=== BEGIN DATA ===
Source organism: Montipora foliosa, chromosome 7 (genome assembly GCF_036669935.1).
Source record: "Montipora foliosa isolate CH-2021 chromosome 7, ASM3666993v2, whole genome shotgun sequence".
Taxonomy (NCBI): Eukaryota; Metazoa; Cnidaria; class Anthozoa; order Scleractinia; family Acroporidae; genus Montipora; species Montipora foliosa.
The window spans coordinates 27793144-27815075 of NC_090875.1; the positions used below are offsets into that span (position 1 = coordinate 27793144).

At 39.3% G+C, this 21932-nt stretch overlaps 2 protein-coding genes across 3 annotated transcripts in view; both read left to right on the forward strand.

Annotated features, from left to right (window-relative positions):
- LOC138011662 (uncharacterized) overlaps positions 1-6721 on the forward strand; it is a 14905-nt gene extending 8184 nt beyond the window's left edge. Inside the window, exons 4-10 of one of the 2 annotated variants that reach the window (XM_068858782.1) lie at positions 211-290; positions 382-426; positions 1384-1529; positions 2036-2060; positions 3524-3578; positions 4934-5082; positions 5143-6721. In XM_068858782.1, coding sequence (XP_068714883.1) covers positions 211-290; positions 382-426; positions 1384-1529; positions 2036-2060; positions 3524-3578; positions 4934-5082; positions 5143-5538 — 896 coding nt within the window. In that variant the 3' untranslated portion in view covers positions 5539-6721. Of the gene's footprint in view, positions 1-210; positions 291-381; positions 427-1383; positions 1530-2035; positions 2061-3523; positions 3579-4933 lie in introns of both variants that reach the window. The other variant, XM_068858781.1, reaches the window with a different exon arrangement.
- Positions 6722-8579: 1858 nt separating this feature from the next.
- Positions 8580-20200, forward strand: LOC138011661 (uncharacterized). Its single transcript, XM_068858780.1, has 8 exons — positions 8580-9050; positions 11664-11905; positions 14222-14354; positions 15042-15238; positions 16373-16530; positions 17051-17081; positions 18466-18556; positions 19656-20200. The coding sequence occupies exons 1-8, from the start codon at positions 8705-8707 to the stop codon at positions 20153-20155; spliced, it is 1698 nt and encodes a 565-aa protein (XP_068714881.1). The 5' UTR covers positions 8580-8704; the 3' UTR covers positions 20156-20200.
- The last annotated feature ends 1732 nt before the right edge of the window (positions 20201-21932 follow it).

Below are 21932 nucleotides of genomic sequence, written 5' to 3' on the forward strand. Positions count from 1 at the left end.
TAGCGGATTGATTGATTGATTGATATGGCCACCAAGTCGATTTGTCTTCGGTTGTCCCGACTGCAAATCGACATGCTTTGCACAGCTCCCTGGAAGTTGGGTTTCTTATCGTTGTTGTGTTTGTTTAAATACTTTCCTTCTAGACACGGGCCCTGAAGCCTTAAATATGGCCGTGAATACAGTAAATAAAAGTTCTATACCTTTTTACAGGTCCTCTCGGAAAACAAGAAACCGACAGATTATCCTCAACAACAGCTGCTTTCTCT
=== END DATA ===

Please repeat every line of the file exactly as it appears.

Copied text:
Source organism: Montipora foliosa, chromosome 7 (genome assembly GCF_036669935.1).
Source record: "Montipora foliosa isolate CH-2021 chromosome 7, ASM3666993v2, whole genome shotgun sequence".
Taxonomy (NCBI): Eukaryota; Metazoa; Cnidaria; class Anthozoa; order Scleractinia; family Acroporidae; genus Montipora; species Montipora foliosa.
The window spans coordinates 27793144-27815075 of NC_090875.1; the positions used below are offsets into that span (position 1 = coordinate 27793144).

At 39.3% G+C, this 21932-nt stretch overlaps 2 protein-coding genes across 3 annotated transcripts in view; both read left to right on the forward strand.

Annotated features, from left to right (window-relative positions):
- LOC138011662 (uncharacterized) overlaps positions 1-6721 on the forward strand; it is a 14905-nt gene extending 8184 nt beyond the window's left edge. Inside the window, exons 4-10 of one of the 2 annotated variants that reach the window (XM_068858782.1) lie at positions 211-290; positions 382-426; positions 1384-1529; positions 2036-2060; positions 3524-3578; positions 4934-5082; positions 5143-6721. In XM_068858782.1, coding sequence (XP_068714883.1) covers positions 211-290; positions 382-426; positions 1384-1529; positions 2036-2060; positions 3524-3578; positions 4934-5082; positions 5143-5538 — 896 coding nt within the window. In that variant the 3' untranslated portion in view covers positions 5539-6721. Of the gene's footprint in view, positions 1-210; positions 291-381; positions 427-1383; positions 1530-2035; positions 2061-3523; positions 3579-4933 lie in introns of both variants that reach the window. The other variant, XM_068858781.1, reaches the window with a different exon arrangement.
- Positions 6722-8579: 1858 nt separating this feature from the next.
- Positions 8580-20200, forward strand: LOC138011661 (uncharacterized). Its single transcript, XM_068858780.1, has 8 exons — positions 8580-9050; positions 11664-11905; positions 14222-14354; positions 15042-15238; positions 16373-16530; positions 17051-17081; positions 18466-18556; positions 19656-20200. The coding sequence occupies exons 1-8, from the start codon at positions 8705-8707 to the stop codon at positions 20153-20155; spliced, it is 1698 nt and encodes a 565-aa protein (XP_068714881.1). The 5' UTR covers positions 8580-8704; the 3' UTR covers positions 20156-20200.
- The last annotated feature ends 1732 nt before the right edge of the window (positions 20201-21932 follow it).

Below are 21932 nucleotides of genomic sequence, written 5' to 3' on the forward strand. Positions count from 1 at the left end.
TAGCGGATTGATTGATTGATTGATATGGCCACCAAGTCGATTTGTCTTCGGTTGTCCCGACTGCAAATCGACATGCTTTGCACAGCTCCCTGGAAGTTGGGTTTCTTATCGTTGTTGTGTTTGTTTAAATACTTTCCTTCTAGACACGGGCCCTGAAGCCTTAAATATGGCCGTGAATACAGTAAATAAAAGTTCTATACCTTTTTACAGGTCCTCTCGGAAAACAAGAAACCGACAGATTATCCTCAACAACAGCTGCTTTCTCT